troller's office, McKevitt ex-
plained.
With the 1965 act, the legisla-
ture sends all its appropriations
to the Controller's office to com-
plete the plans. This is part of an
attempt by a new state legislature
to increase its control over the
state colleges and universities.
The legislature has given many

indications of its desire to increase
its control over the University.
They have required more detailed
budget hearings on the Univer-
sity's allotment from the state's
General Fund. Theyrreceived a
clearer picture of where and why
money was to be'spent as a result.
The legislature also attempted to
control University's freedom to
change tuition rates which subse-
quently failed.
The office of the state Con-
troller could, under the present
plan, exercise power over the fu-
ture development of the Univer-
sity. By not allowing plans to be
drawn for a project, or portion
of it, it could limit development
of certain areas of the University.
This is the major complaint of
the University's Regents.

U.S. Agency
Reveals New 4 1 ir igall i1y
L.S.D. Probe NEWS WIRE
Drug Administration_

Officials To Exanine
College Campuses
A special corps of undercover
agents is going into action on
college campuses and elsewhere to
combat the illicit manufacture,!
sale and use of the mind-expand-
ing drug LSD, the Food and Drug
Administration revealed this week.
FDA Commissioner Dr. James
L. Goddard said LSD has been
under intensive investigation by
medical researchers since it was
discovered by accident in 1943,
and no legitimate medical use has
ever been found for it.
Asked what he thought of the
widely publicized claim that LSD
"expands" the mind and makes
possible a sort of mystical spiritual
experience, Goddard snapped
"Pure bunk."
"It's an extremely dangerous
drug than can precipitate serious
psychiatric illness or even suicide."
he added.
Goddard said no one really
knows how widespread the current
LSD fad is. "You hear loose talk
about 30 per cent of college stu-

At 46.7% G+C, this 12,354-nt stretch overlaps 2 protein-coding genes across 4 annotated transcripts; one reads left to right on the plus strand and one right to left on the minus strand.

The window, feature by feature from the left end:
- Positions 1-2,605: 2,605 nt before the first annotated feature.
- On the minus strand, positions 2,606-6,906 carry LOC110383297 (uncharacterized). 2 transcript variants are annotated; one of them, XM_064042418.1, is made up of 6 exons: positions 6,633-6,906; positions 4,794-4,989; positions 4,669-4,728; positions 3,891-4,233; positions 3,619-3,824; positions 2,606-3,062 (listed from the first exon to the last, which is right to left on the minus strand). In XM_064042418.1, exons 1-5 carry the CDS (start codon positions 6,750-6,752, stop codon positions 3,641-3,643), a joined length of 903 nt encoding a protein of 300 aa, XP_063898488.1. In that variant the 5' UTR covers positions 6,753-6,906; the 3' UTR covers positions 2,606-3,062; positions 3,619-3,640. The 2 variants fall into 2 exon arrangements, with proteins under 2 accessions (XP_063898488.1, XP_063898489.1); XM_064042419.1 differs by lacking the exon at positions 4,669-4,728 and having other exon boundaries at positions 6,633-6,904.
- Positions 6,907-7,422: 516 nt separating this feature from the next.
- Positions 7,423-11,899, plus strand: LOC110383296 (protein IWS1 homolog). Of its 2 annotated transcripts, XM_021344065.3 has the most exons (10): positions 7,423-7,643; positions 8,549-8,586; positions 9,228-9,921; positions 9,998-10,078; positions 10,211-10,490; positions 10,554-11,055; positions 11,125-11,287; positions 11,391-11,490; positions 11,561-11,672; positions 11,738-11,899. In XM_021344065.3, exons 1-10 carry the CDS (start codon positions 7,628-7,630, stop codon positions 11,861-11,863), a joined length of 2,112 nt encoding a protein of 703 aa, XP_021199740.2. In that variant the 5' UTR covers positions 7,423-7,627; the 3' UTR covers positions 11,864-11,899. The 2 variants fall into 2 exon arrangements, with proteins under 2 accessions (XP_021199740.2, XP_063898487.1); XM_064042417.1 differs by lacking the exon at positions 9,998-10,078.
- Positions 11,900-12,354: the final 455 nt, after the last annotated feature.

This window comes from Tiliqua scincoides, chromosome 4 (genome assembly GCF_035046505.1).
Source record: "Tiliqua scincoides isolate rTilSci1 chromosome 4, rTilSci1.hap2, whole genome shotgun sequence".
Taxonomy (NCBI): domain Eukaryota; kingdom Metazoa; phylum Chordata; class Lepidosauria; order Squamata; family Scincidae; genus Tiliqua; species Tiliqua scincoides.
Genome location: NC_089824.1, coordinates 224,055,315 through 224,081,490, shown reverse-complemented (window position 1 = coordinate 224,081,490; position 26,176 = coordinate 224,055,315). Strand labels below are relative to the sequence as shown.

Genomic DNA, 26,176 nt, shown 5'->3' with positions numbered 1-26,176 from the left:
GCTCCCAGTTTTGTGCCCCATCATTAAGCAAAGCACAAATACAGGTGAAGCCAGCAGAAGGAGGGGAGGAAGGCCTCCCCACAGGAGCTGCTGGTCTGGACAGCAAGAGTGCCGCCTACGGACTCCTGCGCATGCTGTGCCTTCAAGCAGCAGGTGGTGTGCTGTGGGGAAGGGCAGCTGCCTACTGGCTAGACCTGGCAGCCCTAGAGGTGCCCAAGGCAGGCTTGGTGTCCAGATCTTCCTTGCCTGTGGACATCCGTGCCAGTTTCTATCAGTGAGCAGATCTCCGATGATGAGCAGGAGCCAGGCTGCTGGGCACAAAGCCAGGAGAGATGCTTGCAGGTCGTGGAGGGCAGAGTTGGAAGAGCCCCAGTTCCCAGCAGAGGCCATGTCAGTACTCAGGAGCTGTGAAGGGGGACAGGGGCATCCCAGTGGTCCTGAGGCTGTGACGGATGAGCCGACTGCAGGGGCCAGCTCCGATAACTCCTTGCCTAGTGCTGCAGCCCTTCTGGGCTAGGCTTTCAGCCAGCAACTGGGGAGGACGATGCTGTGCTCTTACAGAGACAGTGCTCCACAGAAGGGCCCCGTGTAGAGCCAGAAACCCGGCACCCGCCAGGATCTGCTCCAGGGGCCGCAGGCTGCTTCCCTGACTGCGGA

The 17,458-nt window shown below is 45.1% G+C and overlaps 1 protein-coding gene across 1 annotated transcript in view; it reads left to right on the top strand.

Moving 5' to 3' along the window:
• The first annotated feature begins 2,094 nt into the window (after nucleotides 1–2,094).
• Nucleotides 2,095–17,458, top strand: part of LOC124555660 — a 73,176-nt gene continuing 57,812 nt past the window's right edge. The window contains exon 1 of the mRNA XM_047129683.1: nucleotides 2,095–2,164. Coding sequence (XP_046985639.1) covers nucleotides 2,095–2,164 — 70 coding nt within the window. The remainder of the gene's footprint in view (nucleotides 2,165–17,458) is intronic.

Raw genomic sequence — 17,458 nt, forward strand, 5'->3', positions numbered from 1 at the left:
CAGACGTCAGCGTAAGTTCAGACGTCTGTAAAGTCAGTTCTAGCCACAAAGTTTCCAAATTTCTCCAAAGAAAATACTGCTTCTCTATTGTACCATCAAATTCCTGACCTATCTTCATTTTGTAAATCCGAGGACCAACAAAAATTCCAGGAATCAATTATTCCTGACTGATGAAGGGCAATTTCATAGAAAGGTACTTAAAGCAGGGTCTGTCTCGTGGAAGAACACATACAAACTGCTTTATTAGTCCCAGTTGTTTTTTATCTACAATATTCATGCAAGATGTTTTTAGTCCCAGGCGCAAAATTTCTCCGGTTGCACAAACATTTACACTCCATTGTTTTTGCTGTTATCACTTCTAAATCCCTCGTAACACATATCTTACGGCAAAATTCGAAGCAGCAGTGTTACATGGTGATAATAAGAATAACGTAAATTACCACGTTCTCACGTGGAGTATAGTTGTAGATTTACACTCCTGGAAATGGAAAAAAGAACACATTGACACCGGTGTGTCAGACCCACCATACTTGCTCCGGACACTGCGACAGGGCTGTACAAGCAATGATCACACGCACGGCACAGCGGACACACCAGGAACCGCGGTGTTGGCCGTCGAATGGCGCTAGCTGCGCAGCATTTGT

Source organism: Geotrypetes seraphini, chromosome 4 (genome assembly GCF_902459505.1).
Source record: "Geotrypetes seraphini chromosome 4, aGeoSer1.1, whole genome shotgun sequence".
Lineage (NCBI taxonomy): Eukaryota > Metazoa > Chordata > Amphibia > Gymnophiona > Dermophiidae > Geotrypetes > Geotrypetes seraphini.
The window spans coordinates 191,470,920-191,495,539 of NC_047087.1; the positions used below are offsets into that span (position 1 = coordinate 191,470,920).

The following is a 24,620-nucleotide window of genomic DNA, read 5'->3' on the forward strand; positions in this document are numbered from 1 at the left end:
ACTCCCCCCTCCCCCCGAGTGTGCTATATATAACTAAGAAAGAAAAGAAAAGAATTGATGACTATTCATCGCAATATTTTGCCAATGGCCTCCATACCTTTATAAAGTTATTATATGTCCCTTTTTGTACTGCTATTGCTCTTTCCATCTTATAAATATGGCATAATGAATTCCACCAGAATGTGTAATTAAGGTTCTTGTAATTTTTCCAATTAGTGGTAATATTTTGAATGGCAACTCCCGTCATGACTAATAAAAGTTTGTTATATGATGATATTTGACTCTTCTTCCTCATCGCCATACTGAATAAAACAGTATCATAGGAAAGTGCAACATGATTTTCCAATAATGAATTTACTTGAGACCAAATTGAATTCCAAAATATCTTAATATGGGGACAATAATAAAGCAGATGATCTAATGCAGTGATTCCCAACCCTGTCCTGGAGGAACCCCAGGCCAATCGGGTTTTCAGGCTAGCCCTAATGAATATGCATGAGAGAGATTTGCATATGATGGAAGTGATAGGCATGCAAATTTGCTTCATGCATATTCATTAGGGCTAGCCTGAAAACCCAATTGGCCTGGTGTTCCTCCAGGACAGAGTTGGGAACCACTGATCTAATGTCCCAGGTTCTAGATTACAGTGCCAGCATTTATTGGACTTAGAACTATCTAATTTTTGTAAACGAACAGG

dents using LSD, but I know of
no reliable data on the extent of
usage," he said. "That's one of
the things we're trying to find
out now."
Goddard said the FDA, together,
with the National Institute of
Mental Health, would attempt to
discover how widespread abuse of
LSD has become.
"Along with this will be an
educational effort aimed at col-
lege students and others who seem
to be particularly at risk, to try l
to acquaint them with the dan-I
gers and to counteract this dan-
gerous publicity that others have
put forth advocating the use of'
the drug for mystical experience,"
Goddard said.
He revealed that special inves-
tigators are being trained at the
University of California in Ber-
keley.
"We have 60 men working out
there now being trained as under-!
cover investigators. We have grad-
uated two previous classes and
there will be more brought into
the program after July 1.
Two states-California and Ne-t
vada-have already passed laws-
banning the manufacture, sale'
and use of LSD and have imposed
severe penalties on violators. The
Michigan Legislature also has a
bill pending final action next week
which would make possession or
sale of the drug a felony.

- _.

STUDENTS FOR A DEMOCRATIC SOCIETY'S National
Congress yesterday discussed internal matters and its national
publications in the first day of a three-day session here. The
group is expected to take stands on the draft and community
organization in meetings today in the Multipurpose Room of the
UGLI.
G. MENNEN WILLIAMS, DEMOCRATIC candidate for U.S.
senator, will speak in Aud. A of Angell Hall at 8:15 p.m. Sunday.
After his speed, he will be questioned by a panel consisting
of Douglas Ross, James R Walter, Harold L. Oberbach and Mar-
shall Sahlins. The audience will be permitted to ask questions
following the panel questioning.
Tomorrow, Williams' opponent in the August primary, Mayor
Jerome Cavanagh of Detroit, will take part in the 25th anni-
versary celebration of UAW Local 849 of the Ford Motor Co. in
Ypsilanti.
THE U.S. OFFICE OF EDUCATION has awarded grants